Builder confidence in the market for newly-built single-family homes remained unchanged at 68 points in July, according to the National Association of Home Builders/Wells Fargo Housing Market Index.

"Consumer demand for single-family homes is holding strong this summer, buoyed by steady job growth, income gains and low unemployment in many parts of the country,” NAHB Chairman Randy Noel said.

Homebuilders are encouraged by the growing housing demand, but construction material costs still hinders optimism, according to NAHB Chief Economist Robert Dietz.

Last year President Donald Trump imposed anti-subsidy tariffs, averaging 20%, on Canadian softwood lumber imports, contributing to sharply elevated lumber prices in June.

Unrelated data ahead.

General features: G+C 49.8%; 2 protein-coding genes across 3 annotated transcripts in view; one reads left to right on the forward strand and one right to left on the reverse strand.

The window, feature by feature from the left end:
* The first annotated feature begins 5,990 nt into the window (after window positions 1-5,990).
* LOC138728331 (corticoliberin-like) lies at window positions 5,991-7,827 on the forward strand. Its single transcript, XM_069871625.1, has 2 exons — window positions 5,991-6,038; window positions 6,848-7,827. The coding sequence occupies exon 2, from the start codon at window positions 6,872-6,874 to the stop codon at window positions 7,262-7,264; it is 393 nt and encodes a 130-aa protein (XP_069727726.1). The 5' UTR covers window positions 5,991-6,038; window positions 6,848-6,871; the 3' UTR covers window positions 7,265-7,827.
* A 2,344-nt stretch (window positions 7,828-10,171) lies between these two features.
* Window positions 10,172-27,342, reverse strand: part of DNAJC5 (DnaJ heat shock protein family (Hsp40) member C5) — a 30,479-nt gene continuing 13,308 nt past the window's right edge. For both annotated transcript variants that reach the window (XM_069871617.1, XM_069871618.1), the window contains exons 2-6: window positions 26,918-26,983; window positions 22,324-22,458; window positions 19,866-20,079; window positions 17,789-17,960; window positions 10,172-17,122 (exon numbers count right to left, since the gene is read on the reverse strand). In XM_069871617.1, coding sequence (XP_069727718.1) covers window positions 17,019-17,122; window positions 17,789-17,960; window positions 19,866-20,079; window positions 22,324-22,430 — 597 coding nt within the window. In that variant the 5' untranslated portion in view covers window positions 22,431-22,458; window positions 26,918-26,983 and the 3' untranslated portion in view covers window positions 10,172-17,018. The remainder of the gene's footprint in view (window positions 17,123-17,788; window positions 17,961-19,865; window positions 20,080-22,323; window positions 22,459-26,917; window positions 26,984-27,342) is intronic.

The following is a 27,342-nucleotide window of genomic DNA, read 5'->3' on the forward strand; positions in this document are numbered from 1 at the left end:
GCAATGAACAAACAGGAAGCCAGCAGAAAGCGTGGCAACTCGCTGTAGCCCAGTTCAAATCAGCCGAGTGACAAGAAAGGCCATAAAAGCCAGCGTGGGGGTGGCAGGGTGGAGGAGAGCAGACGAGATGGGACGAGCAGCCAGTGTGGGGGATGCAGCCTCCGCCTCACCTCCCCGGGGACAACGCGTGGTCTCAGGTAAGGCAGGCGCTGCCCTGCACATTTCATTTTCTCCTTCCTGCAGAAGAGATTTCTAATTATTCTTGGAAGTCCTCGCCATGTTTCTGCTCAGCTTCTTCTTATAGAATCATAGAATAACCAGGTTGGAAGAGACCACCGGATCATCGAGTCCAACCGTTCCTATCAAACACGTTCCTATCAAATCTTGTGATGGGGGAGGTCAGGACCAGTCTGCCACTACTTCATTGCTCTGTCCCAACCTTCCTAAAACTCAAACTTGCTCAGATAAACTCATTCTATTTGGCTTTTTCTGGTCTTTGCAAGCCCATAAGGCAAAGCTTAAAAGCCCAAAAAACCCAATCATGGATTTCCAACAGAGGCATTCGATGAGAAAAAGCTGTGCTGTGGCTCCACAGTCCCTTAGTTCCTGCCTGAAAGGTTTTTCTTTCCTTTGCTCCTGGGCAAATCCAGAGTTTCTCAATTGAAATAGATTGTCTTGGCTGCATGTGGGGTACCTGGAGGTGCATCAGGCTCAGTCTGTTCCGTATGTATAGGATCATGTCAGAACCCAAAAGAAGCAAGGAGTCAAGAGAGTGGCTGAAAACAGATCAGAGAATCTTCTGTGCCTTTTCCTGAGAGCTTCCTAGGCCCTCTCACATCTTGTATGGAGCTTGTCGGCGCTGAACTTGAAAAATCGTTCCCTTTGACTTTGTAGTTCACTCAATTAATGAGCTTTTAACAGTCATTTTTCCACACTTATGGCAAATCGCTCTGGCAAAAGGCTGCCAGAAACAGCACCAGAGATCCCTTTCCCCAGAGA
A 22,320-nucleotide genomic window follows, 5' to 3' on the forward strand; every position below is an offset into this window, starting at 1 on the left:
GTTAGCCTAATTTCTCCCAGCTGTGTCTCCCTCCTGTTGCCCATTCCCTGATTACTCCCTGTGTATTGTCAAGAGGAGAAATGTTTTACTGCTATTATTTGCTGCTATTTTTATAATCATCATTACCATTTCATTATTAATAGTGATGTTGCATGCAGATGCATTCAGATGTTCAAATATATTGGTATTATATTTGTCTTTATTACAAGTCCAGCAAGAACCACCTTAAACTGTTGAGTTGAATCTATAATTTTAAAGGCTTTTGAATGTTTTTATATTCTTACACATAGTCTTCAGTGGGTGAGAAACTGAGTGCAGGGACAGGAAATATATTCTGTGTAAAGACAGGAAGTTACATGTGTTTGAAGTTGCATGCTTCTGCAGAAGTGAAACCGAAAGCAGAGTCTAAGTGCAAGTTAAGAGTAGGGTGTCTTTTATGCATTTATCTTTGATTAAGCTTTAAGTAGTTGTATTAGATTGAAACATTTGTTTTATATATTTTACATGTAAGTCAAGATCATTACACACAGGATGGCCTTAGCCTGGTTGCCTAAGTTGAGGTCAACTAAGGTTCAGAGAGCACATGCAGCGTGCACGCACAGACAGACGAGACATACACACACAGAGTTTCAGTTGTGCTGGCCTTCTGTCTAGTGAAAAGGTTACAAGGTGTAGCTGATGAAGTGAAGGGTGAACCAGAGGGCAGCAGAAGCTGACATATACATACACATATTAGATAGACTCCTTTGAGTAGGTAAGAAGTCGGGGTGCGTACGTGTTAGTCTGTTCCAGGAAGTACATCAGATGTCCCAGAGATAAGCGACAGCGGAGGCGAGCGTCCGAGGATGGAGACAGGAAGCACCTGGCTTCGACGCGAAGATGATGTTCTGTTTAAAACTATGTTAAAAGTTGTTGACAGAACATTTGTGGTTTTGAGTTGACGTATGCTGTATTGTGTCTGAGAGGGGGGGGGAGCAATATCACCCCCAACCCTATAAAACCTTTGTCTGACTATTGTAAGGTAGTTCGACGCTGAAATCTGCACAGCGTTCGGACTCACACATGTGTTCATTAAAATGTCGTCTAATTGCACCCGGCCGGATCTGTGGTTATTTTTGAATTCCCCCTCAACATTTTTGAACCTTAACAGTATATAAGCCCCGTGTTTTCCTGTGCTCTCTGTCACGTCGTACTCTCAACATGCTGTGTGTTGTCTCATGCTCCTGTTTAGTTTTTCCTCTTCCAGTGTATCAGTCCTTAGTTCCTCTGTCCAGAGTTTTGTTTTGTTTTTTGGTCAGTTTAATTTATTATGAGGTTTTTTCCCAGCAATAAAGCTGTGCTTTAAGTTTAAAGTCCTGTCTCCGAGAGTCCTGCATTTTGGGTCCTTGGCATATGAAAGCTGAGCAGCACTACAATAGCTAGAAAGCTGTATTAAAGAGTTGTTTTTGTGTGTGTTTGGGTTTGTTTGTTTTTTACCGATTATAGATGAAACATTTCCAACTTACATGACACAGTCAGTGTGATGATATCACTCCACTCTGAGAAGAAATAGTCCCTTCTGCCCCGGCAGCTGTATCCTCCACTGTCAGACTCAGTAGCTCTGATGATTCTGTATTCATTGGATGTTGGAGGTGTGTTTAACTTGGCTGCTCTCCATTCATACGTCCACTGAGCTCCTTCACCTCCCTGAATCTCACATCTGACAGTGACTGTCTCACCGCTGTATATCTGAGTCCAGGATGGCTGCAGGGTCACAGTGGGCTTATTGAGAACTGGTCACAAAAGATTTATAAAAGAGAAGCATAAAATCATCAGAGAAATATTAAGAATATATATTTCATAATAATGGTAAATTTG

According to the NAHB, the tariffs have caused home prices in the U.S. to jump by an average of $9,000 per home.

 “Builders need to manage these cost increases as they strive to provide competitively priced homes, especially as more first-time home buyers enter the housing market,” Dietz said.

In July, the HMI index measuring current sales conditions remain unchanged at 74 points, while buyer traffic rose two pints to 52 and expectations over the next six months dropped to 73, according to the NAHB.

The three-month moving averages for regional HMI scores, show the Northeast rose to 57 points, the South fell to 70, the West fell to 75 and the Midwest remained unchanged at 65, respectively.

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